Supratemática en La 15 Curatorial Space

odd mix : Rum piraguas at La 15



Myritza Castillo

Kristene Serviá



SUPRATEMÁTICA 
LA 15 Curatorial Space
jueves 5 de noviembre

According to the press release “SUPRATEMATICA explores ludic concepts in consumerism, information, encoder-decoder, the end of a story and even gets to deny postmodern discourses.” Fortunately, this random mix match of ideas were nowhere to be found physically or conceptually in the exhibition. As a whole, the concept was so randomly related that you couldn’t help but wonder if it was an excerpt from a different exhibition altogether. Another problem was the absence of titles.

Works by two noticeably distant generations of women artists where shown across each other: Inés Aponte and Dhara Rivera (representing the 80's) and Kristine Serviá and Myritza Castillo (stepping up to the plate as the fresh contingent). This offering illustrated an obvious rift between what's considered to be an established and an emerging artist, and for all the pretentiousness found in press release, this alone could’ve worked quite well as a characterization of the show. 

Dhara Rivera

Inés Aponte presented a series of small drawings on patterned paper from which an equal number of animated sequences were shown on a looping DVD player. The framed works exhume that typical aura contained in artifacts made by mature artists--her particular aesthetic exerting the powerful pull of experience on the observer. A whimsical museological display by Dhara Rivera was a pleasant surprise. Made up of tiny animal body parts, carefully colored through intricately weaved red coverings, and are displayed under a glass top.  Six framed black and white photographs of different specimens complete the installation. Rivera’s ensemble echoed the usual neurotic ordering of taxonomic language.


Kristine Serviá’s squared illustration of an urban landscape (on drafting paper) was successful in terms of atmosphere and depth, but hardly impressive given the vibrant, unavoidable and graphically masterful graffiti scenes and lineal clusters we have become accustomed to seeing in urban San Juan. Recent public murals by NEPO, ISMO and SON have indisputably influenced many in the scene. On a smaller scale Servia suggest a life-size installation of sorts—with the hum and peeking-through-power-lights of machines in a dark computer lab—set to a dark ambient soundtrack. Other symbolic geometric components that look like boxes, packaging material, empty billboards, empty booklets and a tangled web of cables, deal gracefully with incompleteness-- ambiguously located between accident and intention.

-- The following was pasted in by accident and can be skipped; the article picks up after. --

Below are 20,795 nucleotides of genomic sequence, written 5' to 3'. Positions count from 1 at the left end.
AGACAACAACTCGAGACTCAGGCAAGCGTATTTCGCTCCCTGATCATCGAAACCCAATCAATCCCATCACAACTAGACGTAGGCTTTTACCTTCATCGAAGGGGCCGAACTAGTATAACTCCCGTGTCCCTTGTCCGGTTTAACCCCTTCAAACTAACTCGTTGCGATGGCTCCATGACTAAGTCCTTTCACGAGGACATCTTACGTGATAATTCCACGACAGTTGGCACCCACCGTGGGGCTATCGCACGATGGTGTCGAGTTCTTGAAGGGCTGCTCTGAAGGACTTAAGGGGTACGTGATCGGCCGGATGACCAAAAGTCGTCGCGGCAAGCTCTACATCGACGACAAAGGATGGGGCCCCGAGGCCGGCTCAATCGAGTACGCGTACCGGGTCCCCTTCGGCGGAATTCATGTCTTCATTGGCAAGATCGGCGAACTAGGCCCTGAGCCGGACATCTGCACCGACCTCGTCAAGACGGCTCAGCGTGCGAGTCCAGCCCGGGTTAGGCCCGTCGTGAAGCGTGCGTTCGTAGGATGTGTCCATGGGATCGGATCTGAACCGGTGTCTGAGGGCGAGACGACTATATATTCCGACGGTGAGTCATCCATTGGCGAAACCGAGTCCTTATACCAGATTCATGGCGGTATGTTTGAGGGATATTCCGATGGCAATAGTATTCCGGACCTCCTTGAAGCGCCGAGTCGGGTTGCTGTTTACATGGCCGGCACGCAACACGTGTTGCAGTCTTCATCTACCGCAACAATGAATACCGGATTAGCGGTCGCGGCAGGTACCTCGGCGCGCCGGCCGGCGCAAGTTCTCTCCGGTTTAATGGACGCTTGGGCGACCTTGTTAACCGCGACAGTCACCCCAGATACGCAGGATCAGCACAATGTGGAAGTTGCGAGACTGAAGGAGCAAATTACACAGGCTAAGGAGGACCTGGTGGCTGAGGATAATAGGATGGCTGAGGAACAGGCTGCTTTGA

Rounding up the exhibition was Myritza Castillo’s interactive "typewriter and paper" installation. Here visitors could write their own narrative on a long roll of tracing paper, each participant collaborating with the artist in what appears to be a work in progress. I was more interested in experiencing this vintage machine in full aesthetic function, an action that proved a bit clumsy, especially for our keyboard generation. For those not wanting to be involved  in the performative configuration, three nice and delicate watercolors of the typewriter were a welcomed alternative.

by Javier Román: artist, architect and editor of Entorno
photos courtesy of Edwin Medina and La 15